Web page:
“We need to be careful in our comms not to indicate that we do not have anomalies or exceptions as that is not the case – it’s the context which is important and in this case the fact that they could and did affect trading statements.”

So just to understand the issues and separate them out in this, it appears that, by this point, you’ve adopted the terminology of “anomalies” or “exception”. Was that because of the correspondence we’ve just been to?

Lesley Sewell: That’s because we were asked to do that.

Ms Price: Of course.

Lesley Sewell: But, within IT, I would have talked about – still talked about “faults”.

Ms Price: So separately from the question of terminology, you appear here to be drawing the distinction between relevant bugs or faults, or whatever you want to term them, and ones you considered not to be relevant –

Lesley Sewell: Yes.

Ms Price: – is that right?

Lesley Sewell: Yes, that’s right.

Ms Price: Can you explain which ones you thought were relevant?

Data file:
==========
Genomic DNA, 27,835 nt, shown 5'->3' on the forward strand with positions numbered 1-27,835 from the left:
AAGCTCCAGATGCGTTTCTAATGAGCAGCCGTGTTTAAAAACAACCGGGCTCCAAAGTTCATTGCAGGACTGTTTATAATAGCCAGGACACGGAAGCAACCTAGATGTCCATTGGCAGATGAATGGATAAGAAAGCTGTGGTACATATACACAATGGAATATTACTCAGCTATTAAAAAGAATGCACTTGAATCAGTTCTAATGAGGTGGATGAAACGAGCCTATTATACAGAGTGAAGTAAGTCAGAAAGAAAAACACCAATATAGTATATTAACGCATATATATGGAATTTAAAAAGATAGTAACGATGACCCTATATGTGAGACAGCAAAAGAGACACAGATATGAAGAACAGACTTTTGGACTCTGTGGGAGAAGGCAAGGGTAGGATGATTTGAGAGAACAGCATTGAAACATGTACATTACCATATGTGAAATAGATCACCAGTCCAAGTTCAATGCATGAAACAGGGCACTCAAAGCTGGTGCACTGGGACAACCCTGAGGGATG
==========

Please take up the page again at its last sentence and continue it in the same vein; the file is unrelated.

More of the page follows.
Lesley Sewell: Which ones were relevant?

Ms Price: So you’ve explained here – you’ve made a reference to the ones that could and did affect trading statements. So was that the point you were trying to make?

Lesley Sewell: That’s – yes, I was trying to make it really clear that they did affect subpostmasters’ trading statements and this was with regard to the receipts and payments and the suspense fault, effectively.

Ms Price: Could we have on screen, please, POL

Sir Wyn Williams: Before we do, sorry – I may be chasing a hare here, which is unnecessary but bear with me – there’s been what I think at the moment some conflict in the evidence about exactly who it was drew the attention of Second Sight to these other – to adopt your word, Ms Sewell – faults. You write in this email “We brought them to SS attention for completeness”.

When you used the word “we”, can you remember who you were referring to then?